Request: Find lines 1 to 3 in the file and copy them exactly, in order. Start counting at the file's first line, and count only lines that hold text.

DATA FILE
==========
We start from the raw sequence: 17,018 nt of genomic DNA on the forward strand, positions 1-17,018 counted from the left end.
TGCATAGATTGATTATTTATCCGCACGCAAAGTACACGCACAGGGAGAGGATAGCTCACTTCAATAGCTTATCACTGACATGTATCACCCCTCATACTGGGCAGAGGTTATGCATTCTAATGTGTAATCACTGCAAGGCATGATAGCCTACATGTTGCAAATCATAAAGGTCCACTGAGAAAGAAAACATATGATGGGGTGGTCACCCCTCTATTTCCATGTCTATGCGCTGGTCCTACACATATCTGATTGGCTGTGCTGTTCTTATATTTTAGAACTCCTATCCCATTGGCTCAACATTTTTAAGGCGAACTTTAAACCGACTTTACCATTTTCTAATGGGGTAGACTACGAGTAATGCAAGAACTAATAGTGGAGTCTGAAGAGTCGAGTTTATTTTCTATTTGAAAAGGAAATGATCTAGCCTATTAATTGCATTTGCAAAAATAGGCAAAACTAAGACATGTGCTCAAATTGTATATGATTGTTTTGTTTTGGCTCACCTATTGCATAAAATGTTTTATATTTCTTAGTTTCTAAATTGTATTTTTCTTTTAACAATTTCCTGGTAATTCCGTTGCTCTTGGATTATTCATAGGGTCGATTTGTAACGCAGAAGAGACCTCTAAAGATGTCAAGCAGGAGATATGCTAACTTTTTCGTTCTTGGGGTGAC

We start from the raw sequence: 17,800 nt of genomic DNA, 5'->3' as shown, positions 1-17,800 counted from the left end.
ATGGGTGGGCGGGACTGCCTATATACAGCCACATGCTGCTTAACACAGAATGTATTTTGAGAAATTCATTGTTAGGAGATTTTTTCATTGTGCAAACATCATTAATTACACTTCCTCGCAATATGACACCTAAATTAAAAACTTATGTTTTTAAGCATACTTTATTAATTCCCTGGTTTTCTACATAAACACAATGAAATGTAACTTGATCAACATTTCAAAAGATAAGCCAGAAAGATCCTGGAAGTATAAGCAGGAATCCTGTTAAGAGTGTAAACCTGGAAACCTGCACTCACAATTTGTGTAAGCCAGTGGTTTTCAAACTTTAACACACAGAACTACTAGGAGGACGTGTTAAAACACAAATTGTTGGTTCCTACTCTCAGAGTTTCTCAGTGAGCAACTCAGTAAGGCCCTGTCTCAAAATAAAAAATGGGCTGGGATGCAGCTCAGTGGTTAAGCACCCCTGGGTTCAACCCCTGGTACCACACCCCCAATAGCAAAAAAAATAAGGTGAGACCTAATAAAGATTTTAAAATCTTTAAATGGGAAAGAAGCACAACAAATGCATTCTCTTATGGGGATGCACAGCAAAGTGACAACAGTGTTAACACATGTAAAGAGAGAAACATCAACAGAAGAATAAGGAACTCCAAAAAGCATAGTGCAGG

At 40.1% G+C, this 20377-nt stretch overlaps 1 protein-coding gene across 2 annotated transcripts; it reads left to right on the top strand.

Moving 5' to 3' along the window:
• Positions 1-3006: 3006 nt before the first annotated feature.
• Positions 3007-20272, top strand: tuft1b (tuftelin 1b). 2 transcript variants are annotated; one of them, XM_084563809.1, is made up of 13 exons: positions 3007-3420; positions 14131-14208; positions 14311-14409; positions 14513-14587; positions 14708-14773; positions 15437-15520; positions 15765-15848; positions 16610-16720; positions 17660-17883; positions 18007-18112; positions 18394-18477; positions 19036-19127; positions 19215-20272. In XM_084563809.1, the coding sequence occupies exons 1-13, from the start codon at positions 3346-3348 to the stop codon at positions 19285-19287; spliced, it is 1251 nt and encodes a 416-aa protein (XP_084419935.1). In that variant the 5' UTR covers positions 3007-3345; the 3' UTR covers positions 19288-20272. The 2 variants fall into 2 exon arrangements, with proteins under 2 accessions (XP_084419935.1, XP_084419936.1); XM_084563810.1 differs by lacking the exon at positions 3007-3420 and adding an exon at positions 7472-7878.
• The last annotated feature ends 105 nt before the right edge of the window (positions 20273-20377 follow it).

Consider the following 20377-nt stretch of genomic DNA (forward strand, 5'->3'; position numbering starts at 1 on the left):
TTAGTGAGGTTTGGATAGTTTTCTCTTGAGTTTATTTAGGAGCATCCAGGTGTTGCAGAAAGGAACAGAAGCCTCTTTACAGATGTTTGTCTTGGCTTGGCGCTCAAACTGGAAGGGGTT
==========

We start from the raw sequence: 17,018 nt of genomic DNA on the forward strand, positions 1-17,018 counted from the left end.
TGCATAGATTGATTATTTATCCGCACGCAAAGTACACGCACAGGGAGAGGATAGCTCACTTCAATAGCTTATCACTGACATGTATCACCCCTCATACTGGGCAGAGGTTATGCATTCTAATGTGTAATCACTGCAAGGCATGATAGCCTACATGTTGCAAATCATAAAGGTCCACTGAGAAAGAAAACATATGATGGGGTGGTCACCCCTCTATTTCCATGTCTATGCGCTGGTCCTACACATATCTGATTGGCTGTGCTGTTCTTATATTTTAGAACTCCTATCCCATTGGCTCAACATTTTTAAGGCGAACTTTAAACCGACTTTACCATTTTCTAATGGGGTAGACTACGAGTAATGCAAGAACTAATAGTGGAGTCTGAAGAGTCGAGTTTATTTTCTATTTGAAAAGGAAATGATCTAGCCTATTAATTGCATTTGCAAAAATAGGCAAAACTAAGACATGTGCTCAAATTGTATATGATTGTTTTGTTTTGGCTCACCTATTGCATAAAATGTTTTATATTTCTTAGTTTCTAAATTGTATTTTTCTTTTAACAATTTCCTGGTAATTCCGTTGCTCTTGGATTATTCATAGGGTCGATTTGTAACGCAGAAGAGACCTCTAAAGATGTCAAGCAGGAGATATGCTAACTTTTTCGTTCTTGGGGTGAC

We start from the raw sequence: 17,800 nt of genomic DNA, 5'->3' as shown, positions 1-17,800 counted from the left end.